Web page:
ProtectedSeas uses a standardized process to collect, synthesize, and map MPAs and other MMAs. After creating a list of MPAs and MMAs, ProtectedSeas goes through a series of decisions on whether they’re able to be included in Navigator. The Methodology diagram shows the process that the ProtectedSeas team uses to source data. 

Restrictions: The restricted activities listed for each area ProtectedSeas collected provides a summary of restrictions cited in official legislation and management plans. For full details on the restrictions, check the official record, federal register notice, or legal code provided in the URL links if available.

Boundaries

Boundary data comes from the agency or source listed for each area. When digital boundaries  are not available, ProtectedSeas’ GIS team creates them from coordinates and descriptions in legal code, if possible. Boundary source citations  are provided in the site attributes.

Discrepancies in area boundaries may arise due to the difference in shoreline/area resolution. For example, large area boundaries for MPAs or MMAs will typically use lower resolution shorelines. Smaller, more local area boundaries for MPAs or MMAs often have higher resolution shorelines. Where small areas and large areas overlap, shorelines mapped at different scales may not match exactly.

If you have information on additional areas you think should be included, please send us a message via our Contact Form.

How is this data updated?

We are informed about regulation changes through our contacts and through automated alerts based on changes to regulation websites. Based on the information we receive, we regularly update Navigator with new areas and changes to existing ones.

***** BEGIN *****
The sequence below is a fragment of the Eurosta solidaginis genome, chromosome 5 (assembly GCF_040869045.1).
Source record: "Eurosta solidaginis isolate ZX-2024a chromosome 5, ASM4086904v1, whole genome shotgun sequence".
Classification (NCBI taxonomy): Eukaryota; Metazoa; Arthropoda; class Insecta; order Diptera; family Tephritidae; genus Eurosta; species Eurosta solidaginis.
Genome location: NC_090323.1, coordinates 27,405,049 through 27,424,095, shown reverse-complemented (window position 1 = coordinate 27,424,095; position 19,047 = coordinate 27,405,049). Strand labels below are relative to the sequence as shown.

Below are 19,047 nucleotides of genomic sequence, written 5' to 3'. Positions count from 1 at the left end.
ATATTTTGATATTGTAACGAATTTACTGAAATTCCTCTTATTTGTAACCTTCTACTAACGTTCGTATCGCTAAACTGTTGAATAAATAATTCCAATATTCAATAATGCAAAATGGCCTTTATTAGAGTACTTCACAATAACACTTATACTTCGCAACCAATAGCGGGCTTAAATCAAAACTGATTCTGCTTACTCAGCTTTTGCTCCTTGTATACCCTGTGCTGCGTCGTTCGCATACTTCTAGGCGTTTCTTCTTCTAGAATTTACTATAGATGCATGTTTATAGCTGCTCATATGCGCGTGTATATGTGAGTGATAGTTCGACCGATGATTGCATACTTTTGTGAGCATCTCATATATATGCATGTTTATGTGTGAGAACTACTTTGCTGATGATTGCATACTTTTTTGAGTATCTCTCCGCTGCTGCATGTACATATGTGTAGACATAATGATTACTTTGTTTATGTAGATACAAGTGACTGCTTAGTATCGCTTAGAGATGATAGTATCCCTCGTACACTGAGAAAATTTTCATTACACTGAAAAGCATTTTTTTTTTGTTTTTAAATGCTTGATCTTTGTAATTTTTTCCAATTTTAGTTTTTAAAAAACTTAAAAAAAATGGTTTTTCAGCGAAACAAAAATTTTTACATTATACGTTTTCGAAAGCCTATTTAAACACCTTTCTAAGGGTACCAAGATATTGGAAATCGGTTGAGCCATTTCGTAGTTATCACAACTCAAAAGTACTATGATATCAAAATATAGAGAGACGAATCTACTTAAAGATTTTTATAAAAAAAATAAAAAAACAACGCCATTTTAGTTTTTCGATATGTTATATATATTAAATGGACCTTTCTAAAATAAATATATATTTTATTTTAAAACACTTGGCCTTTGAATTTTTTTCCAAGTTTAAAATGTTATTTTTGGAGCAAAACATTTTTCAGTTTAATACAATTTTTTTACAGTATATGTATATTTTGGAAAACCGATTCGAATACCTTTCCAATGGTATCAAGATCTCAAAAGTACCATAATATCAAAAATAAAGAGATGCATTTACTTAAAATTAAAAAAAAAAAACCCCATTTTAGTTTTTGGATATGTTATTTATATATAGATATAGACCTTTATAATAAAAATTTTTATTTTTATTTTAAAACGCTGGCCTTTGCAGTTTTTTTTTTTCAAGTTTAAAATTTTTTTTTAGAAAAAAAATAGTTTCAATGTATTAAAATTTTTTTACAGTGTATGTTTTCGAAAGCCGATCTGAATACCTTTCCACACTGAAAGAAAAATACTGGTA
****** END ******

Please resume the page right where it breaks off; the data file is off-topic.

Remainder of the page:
A version history is kept so that we record all published data and changes. If you notice an error, please let us know by sending us a message.

Why do areas overlap?

Authorities create place-based regulations pursuant to their political directive, their jurisdiction, and where they identify a need to regulate activities, such as fishing, recreation, mining, or military activities. When multiple authorities have jurisdiction over the same area, i.e. federal or state marine waters, a mix of restrictions may apply for any ocean space, and it can be complex to understand the level and type of protection that exists there.

Navigator strives to illuminate this complexity in an approachable way by showing all place-based marine protections for every ocean space, even if those protections conflict.

What does a “Restricted” activity mean?

Most marine managed areas are managed for multiple purposes to meet their intended conservation goals. Management is generally communicated through legal documents, such as regulations, acts, decrees, proclamations, or management plans. The Navigator team has researched and compiled these documents with an eye toward the human activity restrictions within them and has summarized them on the Navigator map, so users can quickly see how to operate within the protection measures in place.

To see all the restrictions gathered in a given ocean space, click the map while under the ‘Restrictions’ tab, then press “See all restrictions.”

How does Navigator assess levels of marine protection?